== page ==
Southern Baptists And Restricting The Lord’s Supper: A Brief Examination And Modest Proposal -- By: Jason Sampler

Journal: Journal for Baptist Theology & Ministry
Volume: JBTM 06:1 (Spring 2009)
Article: Southern Baptists And Restricting The Lord’s Supper: A Brief Examination And Modest Proposal
Author: Jason Sampler


Southern Baptists And Restricting The Lord’s Supper: A Brief Examination And Modest Proposal

Jason Sampler1

New Orleans Baptist Theological Seminary

Introduction

Since the turn of the twenty-first century, numerous incidents have caused Southern Baptists to re-examine long-standing beliefs concerning the doctrines of baptism and the Lord’s Supper. These reinterpretations have come in multiple venues and from different groups of people. Neither time nor focus permits a discussion of the changing paradigms of baptism within Southern Baptist life.2 However, there have been two specific incidents in the last decade in which Southern Baptists have sought to redefine their beliefs on the Lord’s Supper, and specifically, who is qualified to participate in this ordinance.

First, at the June 2000 meeting of the Southern Baptist Convention (SBC) in Orlando, FL a discussion concerning the adoption of a revised version of the Baptist Faith and Message 1963 (BF&M 1963) occurred.3 During the discussion, messenger Jim Goodroe requested that Article VIII “Baptism and the Lord’s Supper” be revised from its previous form. In the BF&M 1963, the article’s language on the Lord’s Supper stipulates: “Being a church ordinance, [baptism] is a prerequisite to the privileges of church membership and to the Lord’s Supper.” This meant that the SBC’s confessional position on the Lord’s Supper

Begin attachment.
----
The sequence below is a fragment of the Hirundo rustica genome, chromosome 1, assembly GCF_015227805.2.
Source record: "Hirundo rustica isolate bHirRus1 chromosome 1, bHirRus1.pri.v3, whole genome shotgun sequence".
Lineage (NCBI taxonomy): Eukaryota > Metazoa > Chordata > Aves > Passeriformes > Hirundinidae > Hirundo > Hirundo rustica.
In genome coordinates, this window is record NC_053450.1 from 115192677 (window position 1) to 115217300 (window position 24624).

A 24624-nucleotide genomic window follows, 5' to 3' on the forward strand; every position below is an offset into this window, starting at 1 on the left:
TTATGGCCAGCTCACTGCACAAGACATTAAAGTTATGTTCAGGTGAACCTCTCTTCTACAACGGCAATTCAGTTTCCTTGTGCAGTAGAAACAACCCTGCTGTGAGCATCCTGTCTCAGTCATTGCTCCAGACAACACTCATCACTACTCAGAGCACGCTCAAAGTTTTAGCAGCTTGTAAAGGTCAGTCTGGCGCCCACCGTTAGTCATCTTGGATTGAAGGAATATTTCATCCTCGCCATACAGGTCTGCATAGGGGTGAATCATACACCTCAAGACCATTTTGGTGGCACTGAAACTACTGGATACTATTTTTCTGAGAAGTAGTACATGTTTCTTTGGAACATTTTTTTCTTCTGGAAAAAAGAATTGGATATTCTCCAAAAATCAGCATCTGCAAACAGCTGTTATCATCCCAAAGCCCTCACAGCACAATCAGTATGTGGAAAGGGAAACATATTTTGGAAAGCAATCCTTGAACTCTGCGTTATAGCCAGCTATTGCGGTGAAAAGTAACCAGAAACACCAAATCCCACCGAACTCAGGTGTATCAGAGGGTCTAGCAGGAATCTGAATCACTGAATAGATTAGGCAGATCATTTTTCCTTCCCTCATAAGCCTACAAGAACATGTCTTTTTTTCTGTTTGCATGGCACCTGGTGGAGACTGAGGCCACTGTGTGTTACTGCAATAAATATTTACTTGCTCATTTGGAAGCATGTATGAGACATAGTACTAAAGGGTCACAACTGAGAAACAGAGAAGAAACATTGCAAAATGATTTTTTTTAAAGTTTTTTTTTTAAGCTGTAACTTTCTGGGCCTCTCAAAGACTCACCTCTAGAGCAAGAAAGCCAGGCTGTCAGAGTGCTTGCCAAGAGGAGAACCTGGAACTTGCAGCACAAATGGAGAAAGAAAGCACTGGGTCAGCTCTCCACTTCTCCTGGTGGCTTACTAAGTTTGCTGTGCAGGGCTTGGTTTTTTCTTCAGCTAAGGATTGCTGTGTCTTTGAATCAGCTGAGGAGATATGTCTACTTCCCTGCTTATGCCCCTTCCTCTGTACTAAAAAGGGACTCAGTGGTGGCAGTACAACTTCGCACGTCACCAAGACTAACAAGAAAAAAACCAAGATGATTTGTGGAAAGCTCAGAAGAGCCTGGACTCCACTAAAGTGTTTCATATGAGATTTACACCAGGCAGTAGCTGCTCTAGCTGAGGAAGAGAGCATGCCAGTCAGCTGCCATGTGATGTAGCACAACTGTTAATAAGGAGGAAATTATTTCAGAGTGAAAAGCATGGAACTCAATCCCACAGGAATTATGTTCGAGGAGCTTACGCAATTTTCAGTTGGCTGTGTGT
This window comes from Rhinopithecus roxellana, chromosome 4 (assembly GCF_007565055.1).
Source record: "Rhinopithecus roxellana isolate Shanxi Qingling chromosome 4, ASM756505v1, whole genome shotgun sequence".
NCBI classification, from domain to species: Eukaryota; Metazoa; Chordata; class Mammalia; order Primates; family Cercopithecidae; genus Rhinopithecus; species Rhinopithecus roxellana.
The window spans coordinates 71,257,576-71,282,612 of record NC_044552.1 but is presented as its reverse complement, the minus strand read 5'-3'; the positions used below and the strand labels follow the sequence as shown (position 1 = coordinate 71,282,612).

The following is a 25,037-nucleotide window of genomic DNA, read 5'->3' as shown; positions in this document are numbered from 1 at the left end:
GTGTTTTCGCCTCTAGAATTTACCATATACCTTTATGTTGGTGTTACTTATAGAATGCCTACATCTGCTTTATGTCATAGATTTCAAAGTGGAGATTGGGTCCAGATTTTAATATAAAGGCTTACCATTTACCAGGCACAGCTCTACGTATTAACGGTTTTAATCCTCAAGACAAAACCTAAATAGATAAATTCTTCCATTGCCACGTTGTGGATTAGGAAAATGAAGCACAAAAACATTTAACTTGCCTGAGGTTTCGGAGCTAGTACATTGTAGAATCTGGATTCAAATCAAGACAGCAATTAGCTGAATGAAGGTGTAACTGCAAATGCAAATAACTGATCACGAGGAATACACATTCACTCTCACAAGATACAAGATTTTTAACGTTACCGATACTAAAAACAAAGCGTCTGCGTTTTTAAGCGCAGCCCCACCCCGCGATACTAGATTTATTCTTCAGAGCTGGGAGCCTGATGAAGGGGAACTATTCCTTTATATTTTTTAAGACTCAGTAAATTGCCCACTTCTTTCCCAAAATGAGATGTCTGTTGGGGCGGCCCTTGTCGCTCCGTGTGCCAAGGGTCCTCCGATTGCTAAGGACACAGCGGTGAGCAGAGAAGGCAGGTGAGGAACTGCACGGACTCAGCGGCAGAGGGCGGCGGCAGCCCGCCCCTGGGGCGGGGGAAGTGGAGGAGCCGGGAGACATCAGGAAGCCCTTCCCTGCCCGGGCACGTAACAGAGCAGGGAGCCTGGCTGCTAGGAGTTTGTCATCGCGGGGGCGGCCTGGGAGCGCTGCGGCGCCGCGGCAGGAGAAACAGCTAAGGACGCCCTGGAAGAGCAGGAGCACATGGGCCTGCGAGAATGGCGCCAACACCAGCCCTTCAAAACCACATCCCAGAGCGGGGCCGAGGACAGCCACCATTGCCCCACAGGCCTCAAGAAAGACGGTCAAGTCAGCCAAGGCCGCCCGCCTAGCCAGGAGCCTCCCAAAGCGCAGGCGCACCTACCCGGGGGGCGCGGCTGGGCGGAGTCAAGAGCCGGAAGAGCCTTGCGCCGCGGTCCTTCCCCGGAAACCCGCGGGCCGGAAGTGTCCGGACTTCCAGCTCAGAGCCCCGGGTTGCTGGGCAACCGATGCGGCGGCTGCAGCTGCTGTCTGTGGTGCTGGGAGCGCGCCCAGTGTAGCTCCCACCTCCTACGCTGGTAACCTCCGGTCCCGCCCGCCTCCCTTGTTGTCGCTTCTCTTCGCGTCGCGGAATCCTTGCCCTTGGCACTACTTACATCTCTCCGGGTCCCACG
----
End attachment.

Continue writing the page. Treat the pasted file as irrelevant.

was one of moderate restriction, or a position known as intercommunion.4 Goodroe noted that he had been in the churches of at least four members of the Revision Committee when the Lord’s Supper had been taken, and in all four cases, the churches had practiced open communion and not intercommunion. In essence, he felt that the theology, or at least the practice, of the Lord’s Supper within SBC churches had shifted from what the BF&M 1963 specified. He called for the BF&M 2000 to reflect or at least permit the practice of open communion by taking out the phrase “and to the Lord’s Supper.”5

Second, messengers to the 2007 Arkansas Baptist State Convention meeting in Van Buren, AR heard discussion on a proposed amendment to its by-laws. The amendment called for the removal of the phrase “the Baptist Faith and Message shall not be interpreted as to permit open communion and...

You must have a subscription and be logged in to read the entire article.
Click here to subscribe
visitor : : uid: ()